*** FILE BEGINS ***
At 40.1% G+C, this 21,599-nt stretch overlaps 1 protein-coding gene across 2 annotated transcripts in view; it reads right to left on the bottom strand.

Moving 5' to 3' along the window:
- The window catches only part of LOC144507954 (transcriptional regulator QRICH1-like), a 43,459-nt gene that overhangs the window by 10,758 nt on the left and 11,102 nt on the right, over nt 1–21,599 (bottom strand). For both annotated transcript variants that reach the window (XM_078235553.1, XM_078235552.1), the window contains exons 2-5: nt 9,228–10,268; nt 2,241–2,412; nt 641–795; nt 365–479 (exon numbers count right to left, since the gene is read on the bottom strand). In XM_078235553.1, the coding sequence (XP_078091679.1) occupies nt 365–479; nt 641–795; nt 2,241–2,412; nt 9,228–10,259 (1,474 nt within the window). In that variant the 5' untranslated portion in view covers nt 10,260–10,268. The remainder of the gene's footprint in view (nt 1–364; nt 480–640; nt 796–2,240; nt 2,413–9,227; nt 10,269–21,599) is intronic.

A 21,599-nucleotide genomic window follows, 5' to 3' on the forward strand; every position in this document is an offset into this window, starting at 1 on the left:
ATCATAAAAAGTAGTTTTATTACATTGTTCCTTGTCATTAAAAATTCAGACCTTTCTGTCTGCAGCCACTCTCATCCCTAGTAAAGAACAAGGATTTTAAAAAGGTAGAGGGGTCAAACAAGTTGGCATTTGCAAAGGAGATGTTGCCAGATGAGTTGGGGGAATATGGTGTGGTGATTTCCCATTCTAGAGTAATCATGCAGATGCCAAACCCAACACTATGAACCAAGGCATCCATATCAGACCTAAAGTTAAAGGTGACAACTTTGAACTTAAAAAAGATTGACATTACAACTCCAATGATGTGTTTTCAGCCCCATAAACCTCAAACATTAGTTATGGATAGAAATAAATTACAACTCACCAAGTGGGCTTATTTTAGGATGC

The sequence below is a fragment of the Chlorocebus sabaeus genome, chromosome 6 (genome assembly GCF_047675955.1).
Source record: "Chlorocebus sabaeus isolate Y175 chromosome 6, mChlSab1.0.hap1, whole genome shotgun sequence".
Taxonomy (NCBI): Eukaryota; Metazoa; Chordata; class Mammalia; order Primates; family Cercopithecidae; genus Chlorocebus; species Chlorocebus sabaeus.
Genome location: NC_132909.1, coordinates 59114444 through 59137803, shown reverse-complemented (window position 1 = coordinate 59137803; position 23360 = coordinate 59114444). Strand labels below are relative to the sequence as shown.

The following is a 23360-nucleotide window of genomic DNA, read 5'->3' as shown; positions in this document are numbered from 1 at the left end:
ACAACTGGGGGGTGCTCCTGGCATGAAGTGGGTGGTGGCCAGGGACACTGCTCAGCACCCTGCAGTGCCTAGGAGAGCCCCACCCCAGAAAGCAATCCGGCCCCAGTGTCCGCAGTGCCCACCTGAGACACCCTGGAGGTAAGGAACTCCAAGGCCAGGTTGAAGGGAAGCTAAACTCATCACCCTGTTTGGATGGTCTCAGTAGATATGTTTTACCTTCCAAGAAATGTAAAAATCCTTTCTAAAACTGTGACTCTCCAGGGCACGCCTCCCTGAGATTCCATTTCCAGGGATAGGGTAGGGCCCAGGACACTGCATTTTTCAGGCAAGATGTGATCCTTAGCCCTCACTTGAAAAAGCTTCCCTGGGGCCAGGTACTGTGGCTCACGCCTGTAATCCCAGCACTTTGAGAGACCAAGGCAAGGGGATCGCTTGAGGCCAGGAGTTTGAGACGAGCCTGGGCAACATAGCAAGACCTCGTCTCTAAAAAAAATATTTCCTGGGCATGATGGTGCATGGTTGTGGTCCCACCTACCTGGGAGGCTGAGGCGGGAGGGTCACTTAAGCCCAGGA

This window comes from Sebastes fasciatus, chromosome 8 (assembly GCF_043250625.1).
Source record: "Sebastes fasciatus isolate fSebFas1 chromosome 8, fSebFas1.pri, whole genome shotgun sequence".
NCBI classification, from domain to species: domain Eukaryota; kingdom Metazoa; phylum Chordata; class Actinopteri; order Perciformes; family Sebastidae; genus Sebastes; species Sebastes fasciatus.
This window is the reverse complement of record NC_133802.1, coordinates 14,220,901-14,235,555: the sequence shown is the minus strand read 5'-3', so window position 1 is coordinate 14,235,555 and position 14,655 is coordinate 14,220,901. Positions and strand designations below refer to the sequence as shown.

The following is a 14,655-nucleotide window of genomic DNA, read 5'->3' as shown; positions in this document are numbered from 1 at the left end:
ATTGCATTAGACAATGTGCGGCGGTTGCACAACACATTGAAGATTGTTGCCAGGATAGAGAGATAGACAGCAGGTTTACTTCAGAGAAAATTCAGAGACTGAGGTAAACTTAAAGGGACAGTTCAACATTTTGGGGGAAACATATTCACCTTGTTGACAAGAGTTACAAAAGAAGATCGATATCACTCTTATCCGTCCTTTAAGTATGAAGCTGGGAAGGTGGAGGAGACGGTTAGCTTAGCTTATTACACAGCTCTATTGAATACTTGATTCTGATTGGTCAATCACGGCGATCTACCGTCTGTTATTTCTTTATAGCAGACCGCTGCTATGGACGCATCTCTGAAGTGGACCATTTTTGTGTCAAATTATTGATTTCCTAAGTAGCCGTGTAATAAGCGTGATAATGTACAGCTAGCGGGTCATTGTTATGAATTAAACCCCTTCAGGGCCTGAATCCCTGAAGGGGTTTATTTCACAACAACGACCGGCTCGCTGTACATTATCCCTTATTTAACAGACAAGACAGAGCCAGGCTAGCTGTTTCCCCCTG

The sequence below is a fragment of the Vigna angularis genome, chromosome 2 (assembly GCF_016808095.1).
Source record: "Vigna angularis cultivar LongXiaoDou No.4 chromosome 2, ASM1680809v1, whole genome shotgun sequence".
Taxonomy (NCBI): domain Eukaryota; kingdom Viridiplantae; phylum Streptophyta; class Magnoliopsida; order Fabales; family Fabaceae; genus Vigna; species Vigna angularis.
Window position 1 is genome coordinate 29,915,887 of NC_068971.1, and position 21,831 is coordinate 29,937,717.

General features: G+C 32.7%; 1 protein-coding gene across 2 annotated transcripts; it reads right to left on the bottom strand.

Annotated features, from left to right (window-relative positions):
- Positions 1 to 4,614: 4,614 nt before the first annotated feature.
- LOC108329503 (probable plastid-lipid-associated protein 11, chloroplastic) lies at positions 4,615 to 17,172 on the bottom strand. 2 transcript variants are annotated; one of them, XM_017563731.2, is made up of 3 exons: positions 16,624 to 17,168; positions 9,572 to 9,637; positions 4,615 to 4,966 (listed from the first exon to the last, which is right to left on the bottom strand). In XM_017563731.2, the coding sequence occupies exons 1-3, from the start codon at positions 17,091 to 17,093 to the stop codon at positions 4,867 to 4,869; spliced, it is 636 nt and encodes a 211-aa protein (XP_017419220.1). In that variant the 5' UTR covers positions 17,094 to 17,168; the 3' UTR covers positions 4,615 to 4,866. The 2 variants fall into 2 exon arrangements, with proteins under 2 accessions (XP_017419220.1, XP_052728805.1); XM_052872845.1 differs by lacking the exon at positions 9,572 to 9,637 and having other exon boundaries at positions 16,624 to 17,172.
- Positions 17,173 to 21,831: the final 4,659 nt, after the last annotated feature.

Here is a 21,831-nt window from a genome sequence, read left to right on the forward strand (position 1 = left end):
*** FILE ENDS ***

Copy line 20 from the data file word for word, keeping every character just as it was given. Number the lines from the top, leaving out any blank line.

Taxonomy (NCBI): domain Eukaryota; kingdom Viridiplantae; phylum Streptophyta; class Magnoliopsida; order Fabales; family Fabaceae; genus Vigna; species Vigna angularis.